A Popular Fix for Fuzzy Math?

December 21, 2000

Barry A. Cipra

To count is a modern practice, the ancient method was to guess. ---Samuel Johnson

One of the lasting lessons of the 2000 U.S. presidential election is that counting votes is an inexact process: No matter what you do, it seems, some small percentage of ballots are bound to be miscounted. Most of the time it doesn't matter. But as the photo finish in Florida showed, a close race raises the rancorous question, Who "really" won?

Three researchers---Itai Benjamini and Oded Schramm, both of Microsoft Research, and Gil Kalai of the Hebrew University in Jerusalem---have turned the question around: How close does a race have to be in order for errors in counting to have a non-negligible chance of reversing the outcome? Their analysis indicates that a simple, nationwide popular vote would be more stable against mistakes than the beleaguered Electoral College system. Indeed, they find, straightforward majority vote is more stable than any other voting method.

Part of the analysis is obvious: The larger the voting pool, the less likely it is for mistakes to make a difference. Thus, Al Gore's popular-vote lead of 207,694 votes out of 99,268,244 ballots counted as of November 16 can be considered safe even if as many as 10% of the ballots were mistakenly counted. (This assumes, however, that errors are random, with no bias toward either candidate---which seems not to have been the case in Florida.) On the other hand, George W. Bush's 300-vote lead among Florida's 5,820,684 ballots has to be considered statistically dicey, even by Republicans.

But the Florida fiasco required two pieces of bad luck. Not only did the Florida vote have to come down to the wire, but so did the Electoral College vote: If Gore had eked out Tennessee, or if Bush had grabbed Pennsylvania, the close count in Florida would have quickly become a footnote. The non-obvious part of the analysis is that that kind of double whammy is still more likely than a single, nationwide whammy. In particular, for an extremely close race (in which, say, voters simply toss a coin in the voting booth), a mistake in counting every kth ballot leads to a roughly 1/k^{1/2} chance of reversing the "true" outcome in the popular-vote model, whereas it gives a roughly 1/k^{1/4} chance in an Electoral College-type approach.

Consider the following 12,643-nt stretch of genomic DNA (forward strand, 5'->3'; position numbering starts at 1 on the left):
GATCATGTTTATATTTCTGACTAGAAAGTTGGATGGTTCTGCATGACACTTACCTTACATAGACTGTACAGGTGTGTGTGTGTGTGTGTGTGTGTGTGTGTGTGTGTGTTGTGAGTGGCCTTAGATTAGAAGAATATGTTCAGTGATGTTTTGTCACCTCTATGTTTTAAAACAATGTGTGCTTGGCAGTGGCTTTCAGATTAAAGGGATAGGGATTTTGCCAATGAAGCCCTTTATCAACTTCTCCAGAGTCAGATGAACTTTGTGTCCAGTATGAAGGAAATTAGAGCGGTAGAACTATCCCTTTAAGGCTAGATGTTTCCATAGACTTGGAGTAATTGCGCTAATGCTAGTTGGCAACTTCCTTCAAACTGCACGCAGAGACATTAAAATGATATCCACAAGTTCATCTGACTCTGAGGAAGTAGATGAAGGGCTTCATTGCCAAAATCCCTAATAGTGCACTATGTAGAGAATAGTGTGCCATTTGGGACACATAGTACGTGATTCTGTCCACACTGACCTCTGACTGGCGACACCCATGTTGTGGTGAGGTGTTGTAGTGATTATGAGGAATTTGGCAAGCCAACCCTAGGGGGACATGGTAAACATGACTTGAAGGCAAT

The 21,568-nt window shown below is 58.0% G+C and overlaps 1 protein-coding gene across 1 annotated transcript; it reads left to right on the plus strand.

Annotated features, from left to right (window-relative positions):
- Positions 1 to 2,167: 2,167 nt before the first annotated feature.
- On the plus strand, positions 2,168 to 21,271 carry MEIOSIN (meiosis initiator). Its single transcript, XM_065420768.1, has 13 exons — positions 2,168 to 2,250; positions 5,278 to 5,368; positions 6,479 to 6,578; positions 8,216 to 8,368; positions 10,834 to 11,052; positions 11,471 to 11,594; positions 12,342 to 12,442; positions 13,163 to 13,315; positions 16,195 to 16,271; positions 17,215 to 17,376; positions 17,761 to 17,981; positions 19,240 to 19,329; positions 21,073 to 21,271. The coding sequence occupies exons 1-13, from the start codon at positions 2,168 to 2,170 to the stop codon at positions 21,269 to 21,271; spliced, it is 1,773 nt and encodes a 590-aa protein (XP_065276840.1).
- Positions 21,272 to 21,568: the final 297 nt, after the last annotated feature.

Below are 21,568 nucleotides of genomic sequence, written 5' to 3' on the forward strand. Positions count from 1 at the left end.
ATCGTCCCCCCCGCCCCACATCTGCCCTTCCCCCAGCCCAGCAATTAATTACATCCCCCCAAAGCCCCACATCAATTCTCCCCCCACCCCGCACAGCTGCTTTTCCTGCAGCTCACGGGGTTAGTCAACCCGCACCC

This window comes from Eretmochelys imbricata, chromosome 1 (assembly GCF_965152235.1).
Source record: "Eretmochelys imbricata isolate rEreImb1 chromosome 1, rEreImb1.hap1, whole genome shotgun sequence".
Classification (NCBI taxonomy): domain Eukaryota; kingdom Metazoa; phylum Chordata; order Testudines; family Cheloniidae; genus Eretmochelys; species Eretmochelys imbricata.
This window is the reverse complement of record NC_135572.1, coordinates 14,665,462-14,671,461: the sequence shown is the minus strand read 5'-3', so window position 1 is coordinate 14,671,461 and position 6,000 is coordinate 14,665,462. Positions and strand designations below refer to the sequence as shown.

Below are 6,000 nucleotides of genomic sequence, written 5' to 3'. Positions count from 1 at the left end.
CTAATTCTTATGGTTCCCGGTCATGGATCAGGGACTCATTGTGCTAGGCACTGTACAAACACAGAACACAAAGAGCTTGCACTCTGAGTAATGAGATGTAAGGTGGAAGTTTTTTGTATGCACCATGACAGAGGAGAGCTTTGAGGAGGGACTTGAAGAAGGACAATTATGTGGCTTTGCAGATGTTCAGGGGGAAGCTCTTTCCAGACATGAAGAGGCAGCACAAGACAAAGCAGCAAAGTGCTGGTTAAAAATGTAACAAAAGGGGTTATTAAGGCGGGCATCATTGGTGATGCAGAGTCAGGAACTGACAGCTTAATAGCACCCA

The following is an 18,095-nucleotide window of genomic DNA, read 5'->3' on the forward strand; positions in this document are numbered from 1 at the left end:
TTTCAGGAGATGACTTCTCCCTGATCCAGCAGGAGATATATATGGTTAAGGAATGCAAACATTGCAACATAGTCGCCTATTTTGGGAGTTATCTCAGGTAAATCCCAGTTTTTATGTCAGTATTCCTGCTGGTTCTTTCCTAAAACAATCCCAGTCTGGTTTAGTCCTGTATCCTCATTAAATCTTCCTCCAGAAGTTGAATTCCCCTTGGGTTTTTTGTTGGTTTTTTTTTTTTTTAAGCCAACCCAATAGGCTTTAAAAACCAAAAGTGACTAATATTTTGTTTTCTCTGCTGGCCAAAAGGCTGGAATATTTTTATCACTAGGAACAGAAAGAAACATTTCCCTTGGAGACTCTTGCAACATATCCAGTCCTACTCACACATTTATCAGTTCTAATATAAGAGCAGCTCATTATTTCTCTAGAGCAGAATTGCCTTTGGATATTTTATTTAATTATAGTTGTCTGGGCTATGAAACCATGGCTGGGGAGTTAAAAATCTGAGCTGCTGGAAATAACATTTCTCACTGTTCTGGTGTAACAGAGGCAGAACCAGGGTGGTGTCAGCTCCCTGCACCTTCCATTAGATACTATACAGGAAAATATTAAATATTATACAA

The trio's electoral conclusions are based on theorems from their paper "Noise Sensitivity of Boolean Functions and Applications to Percolation," to appear in Publications Mathématiques of the IHES (see http://front.math.ucdavis.edu/math.PR/9811157). They note that the same mathematical conclusions apply to another vote-counting system as well: the brain. If a neuron bases its decision to fire or not on potentially unreliable input from other neurons, it may do better to get the input directly from all the sources, rather than having it passed up through a hierarchy. Could that explain the Nader vote?

Barry A. Cipra is a mathematician and writer based in Northfield, Minnesota.


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